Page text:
No, to read the word of God and actively listening to it requires me to read the word actively seeking to understand and seeking to apply, and James continues that thought in Vs. 22.
We are to be quick to hear both people and God.
Not only are we to be quick to hear James says that we should be slow to speak—and if we’re honest, a lot of times, if we were simply slow to speak, life would be so much easier.
The Bible says a lot about our tongue and how we speak, James 3 has a whole paragraph about how damaging the tongue can be. Proverbs 17:28, makes the statement that even a silent fool is considered wise, which gives the implication that those that speak up too quickly looks foolish. Matthew 12:36, says that every idle word that we speak, we will be held accountable for. Every idle word, means even the words that we speak when we think we’re being funny, or when we say it under our breath, or when we don’t actually mean what we’re saying.
And if we’re being held accountable for every idle word that we speak, it puts urgency to what James is saying here, that we need to be slow to speak—which by the way, being slow to speak is easier to do when we’re actively listening.
I mentioned that life would be easier for a lot of us if we were slow to speak, so let’s explore that statement for a minute
One of the reasons misunderstandings in conversations happen, is because one or both persons involved in the conversation is speaking before they think about what they say.
So for instance, an argument can escalate based on perceived opinions and if we aren’t careful and we’re quick to speak, it ends up being us attacking the other person verbally and causing further issues than if we were to just slow down, stop talking, and hear the other person out.
Being slow to speak does three things for us, (1) it makes it easier for us to be quick to hear, (2) it slows us down and forces us to think about what we’re about to say, and (3) it forces us to slow down enough that it becomes more difficult for the conversation to escalate in anger.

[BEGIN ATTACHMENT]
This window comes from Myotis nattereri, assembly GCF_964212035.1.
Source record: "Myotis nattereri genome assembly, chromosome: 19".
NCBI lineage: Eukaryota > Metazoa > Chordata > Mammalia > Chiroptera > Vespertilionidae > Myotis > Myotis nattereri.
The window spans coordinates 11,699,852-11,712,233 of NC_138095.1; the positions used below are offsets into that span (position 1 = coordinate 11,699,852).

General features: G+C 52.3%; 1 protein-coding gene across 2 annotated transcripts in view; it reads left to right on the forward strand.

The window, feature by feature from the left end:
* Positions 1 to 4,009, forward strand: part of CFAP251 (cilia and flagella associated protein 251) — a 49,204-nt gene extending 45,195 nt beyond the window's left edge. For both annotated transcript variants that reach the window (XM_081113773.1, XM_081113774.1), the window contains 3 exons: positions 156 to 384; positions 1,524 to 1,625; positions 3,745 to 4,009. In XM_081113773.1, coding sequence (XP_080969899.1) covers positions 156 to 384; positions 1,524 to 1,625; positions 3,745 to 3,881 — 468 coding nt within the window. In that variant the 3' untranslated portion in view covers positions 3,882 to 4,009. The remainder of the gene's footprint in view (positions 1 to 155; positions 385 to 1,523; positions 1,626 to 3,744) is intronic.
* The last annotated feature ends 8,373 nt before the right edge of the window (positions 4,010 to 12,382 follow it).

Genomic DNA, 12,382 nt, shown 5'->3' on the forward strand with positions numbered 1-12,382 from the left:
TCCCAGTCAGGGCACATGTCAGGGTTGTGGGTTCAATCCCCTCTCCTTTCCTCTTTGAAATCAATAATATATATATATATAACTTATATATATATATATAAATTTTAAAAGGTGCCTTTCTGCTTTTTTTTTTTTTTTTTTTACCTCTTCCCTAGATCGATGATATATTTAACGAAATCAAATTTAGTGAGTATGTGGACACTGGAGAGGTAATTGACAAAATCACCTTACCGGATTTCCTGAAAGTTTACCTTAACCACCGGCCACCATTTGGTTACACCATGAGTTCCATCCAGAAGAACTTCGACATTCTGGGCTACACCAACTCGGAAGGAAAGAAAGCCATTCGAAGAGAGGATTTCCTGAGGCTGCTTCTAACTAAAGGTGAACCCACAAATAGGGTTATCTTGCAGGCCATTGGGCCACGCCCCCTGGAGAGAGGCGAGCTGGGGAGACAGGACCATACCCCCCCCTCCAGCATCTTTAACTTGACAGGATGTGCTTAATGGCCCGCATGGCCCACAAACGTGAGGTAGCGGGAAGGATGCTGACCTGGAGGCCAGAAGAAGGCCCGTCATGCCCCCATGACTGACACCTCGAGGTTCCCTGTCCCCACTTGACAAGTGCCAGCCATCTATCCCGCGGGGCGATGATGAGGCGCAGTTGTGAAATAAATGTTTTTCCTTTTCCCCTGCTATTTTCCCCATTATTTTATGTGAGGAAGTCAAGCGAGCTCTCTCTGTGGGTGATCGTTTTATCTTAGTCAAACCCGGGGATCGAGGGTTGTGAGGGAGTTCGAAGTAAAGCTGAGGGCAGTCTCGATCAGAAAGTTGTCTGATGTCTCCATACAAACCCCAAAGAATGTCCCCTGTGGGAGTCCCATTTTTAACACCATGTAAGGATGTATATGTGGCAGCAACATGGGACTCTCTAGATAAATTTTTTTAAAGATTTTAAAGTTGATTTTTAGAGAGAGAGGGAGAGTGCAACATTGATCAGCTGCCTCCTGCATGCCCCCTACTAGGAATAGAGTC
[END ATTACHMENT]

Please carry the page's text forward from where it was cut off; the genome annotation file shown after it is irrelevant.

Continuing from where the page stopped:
James says that we should be slow to anger and the Bible actually gives us a reason for being slow to anger, its in Vs. 20, “because the anger of man does not produce the righteousness of God.”
This isn’t all that the Bible says about anger, and I think it would be worthwhile to explore what else the Bible says about anger before moving on.
We sometimes get the idea that anger is sinful, but anger actually isn’t sinful—Paul, when he writes to the church in Ephesus says this, “be angry and do not sin.” Paul’s statement isn’t don’t be angry because anger is sin; his statement is to be angry, but do not sin.
Which means that there is such a thing as anger that isn’t sin and we know that for sure, the prime example of sinless anger, is Jesus’ reaction to the moneychangers in the temple, in John 2:13-17, The Passover of the Jews was at hand, and Jesus went up to Jerusalem. In the temple he found those who were selling oxen and sheep and pigeons, and the money-changers sitting there. And making a whip of cords, he drove them all out of the temple, with the sheep and oxen. And he poured out the coins of the moneychangers and overturned their tables. And he told those who sold the pigeons, Take these things away; do not make my Father’s house a house of trade.”